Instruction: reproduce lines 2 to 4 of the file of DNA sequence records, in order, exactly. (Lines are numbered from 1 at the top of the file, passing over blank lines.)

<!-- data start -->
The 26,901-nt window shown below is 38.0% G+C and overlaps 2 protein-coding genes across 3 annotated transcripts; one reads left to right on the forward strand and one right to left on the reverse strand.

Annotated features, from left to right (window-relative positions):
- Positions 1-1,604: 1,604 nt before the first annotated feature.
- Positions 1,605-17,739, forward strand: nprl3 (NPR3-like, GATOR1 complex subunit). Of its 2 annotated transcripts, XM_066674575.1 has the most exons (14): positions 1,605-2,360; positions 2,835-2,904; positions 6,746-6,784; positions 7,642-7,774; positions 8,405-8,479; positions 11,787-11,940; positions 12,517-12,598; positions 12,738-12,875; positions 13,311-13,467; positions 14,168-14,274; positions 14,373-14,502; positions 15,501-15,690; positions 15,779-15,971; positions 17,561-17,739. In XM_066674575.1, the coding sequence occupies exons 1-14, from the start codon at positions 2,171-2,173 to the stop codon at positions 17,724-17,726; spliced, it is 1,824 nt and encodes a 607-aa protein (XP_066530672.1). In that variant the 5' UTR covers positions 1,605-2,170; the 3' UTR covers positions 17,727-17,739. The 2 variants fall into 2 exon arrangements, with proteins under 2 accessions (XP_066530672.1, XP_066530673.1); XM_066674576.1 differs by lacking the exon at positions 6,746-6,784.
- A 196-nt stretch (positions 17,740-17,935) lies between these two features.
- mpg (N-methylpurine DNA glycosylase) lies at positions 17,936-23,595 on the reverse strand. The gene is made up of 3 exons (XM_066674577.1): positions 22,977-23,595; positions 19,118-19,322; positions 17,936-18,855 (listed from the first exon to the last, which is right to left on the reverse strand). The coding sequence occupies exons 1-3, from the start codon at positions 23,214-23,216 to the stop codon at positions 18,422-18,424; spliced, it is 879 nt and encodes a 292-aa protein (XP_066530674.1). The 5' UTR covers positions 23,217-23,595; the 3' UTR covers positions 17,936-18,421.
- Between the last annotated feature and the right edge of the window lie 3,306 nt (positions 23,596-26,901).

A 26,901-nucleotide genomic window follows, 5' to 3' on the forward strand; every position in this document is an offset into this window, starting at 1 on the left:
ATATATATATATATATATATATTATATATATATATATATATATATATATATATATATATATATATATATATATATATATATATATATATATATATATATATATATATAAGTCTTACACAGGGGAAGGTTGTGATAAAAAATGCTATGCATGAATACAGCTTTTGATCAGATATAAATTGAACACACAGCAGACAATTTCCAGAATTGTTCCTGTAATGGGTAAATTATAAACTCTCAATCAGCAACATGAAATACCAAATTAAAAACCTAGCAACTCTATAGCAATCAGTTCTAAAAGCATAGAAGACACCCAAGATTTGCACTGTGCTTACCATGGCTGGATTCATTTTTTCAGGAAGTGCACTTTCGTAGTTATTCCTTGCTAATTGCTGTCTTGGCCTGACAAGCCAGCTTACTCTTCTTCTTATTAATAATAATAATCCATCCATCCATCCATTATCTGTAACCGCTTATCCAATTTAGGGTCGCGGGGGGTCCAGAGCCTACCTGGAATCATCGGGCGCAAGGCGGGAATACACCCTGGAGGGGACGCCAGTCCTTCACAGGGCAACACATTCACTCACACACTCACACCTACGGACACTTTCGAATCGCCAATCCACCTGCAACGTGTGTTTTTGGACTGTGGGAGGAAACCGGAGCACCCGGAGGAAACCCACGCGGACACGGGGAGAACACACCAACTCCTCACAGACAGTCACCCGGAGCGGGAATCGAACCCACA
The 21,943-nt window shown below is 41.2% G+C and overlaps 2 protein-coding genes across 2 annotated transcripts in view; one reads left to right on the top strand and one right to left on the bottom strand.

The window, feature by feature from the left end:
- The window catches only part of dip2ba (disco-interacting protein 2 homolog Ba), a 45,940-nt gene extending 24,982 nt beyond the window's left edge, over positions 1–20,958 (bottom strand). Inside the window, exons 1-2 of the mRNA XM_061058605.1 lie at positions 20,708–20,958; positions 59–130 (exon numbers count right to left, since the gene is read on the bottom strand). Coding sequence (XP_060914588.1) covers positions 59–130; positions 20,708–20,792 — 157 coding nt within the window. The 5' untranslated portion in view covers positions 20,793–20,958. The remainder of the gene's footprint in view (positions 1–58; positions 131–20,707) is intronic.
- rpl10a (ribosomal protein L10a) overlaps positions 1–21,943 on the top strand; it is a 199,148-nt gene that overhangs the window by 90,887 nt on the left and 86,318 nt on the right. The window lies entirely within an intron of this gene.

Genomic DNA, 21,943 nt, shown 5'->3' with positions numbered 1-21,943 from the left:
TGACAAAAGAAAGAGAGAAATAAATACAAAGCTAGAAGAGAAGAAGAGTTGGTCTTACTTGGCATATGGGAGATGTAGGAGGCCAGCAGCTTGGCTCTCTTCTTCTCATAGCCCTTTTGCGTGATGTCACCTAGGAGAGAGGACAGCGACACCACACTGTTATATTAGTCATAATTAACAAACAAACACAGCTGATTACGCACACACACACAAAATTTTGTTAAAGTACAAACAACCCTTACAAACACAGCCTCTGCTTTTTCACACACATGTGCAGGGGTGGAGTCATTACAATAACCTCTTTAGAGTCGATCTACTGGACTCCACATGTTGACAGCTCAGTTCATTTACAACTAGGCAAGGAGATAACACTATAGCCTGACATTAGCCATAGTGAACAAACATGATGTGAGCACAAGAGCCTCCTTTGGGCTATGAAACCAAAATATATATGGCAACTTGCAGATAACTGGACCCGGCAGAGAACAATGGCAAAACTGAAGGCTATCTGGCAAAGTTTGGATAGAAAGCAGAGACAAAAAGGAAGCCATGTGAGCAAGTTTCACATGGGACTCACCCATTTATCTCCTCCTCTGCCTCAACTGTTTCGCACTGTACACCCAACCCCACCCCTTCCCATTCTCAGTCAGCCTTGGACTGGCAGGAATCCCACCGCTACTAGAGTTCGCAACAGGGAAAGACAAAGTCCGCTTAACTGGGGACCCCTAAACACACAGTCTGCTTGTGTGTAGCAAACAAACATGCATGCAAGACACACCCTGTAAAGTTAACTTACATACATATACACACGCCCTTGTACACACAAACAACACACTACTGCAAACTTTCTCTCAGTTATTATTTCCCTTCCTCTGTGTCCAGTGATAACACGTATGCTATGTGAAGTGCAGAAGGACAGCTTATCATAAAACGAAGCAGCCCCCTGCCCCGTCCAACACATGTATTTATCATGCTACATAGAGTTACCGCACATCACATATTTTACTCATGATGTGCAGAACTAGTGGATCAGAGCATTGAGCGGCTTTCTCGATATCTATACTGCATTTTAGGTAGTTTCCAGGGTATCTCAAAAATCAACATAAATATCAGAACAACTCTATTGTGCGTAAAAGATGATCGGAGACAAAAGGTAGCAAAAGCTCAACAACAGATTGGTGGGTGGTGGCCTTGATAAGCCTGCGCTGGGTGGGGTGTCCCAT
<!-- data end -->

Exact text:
Annotated features, from left to right (window-relative positions):
- Positions 1-1,604: 1,604 nt before the first annotated feature.
- Positions 1,605-17,739, forward strand: nprl3 (NPR3-like, GATOR1 complex subunit). Of its 2 annotated transcripts, XM_066674575.1 has the most exons (14): positions 1,605-2,360; positions 2,835-2,904; positions 6,746-6,784; positions 7,642-7,774; positions 8,405-8,479; positions 11,787-11,940; positions 12,517-12,598; positions 12,738-12,875; positions 13,311-13,467; positions 14,168-14,274; positions 14,373-14,502; positions 15,501-15,690; positions 15,779-15,971; positions 17,561-17,739. In XM_066674575.1, the coding sequence occupies exons 1-14, from the start codon at positions 2,171-2,173 to the stop codon at positions 17,724-17,726; spliced, it is 1,824 nt and encodes a 607-aa protein (XP_066530672.1). In that variant the 5' UTR covers positions 1,605-2,170; the 3' UTR covers positions 17,727-17,739. The 2 variants fall into 2 exon arrangements, with proteins under 2 accessions (XP_066530672.1, XP_066530673.1); XM_066674576.1 differs by lacking the exon at positions 6,746-6,784.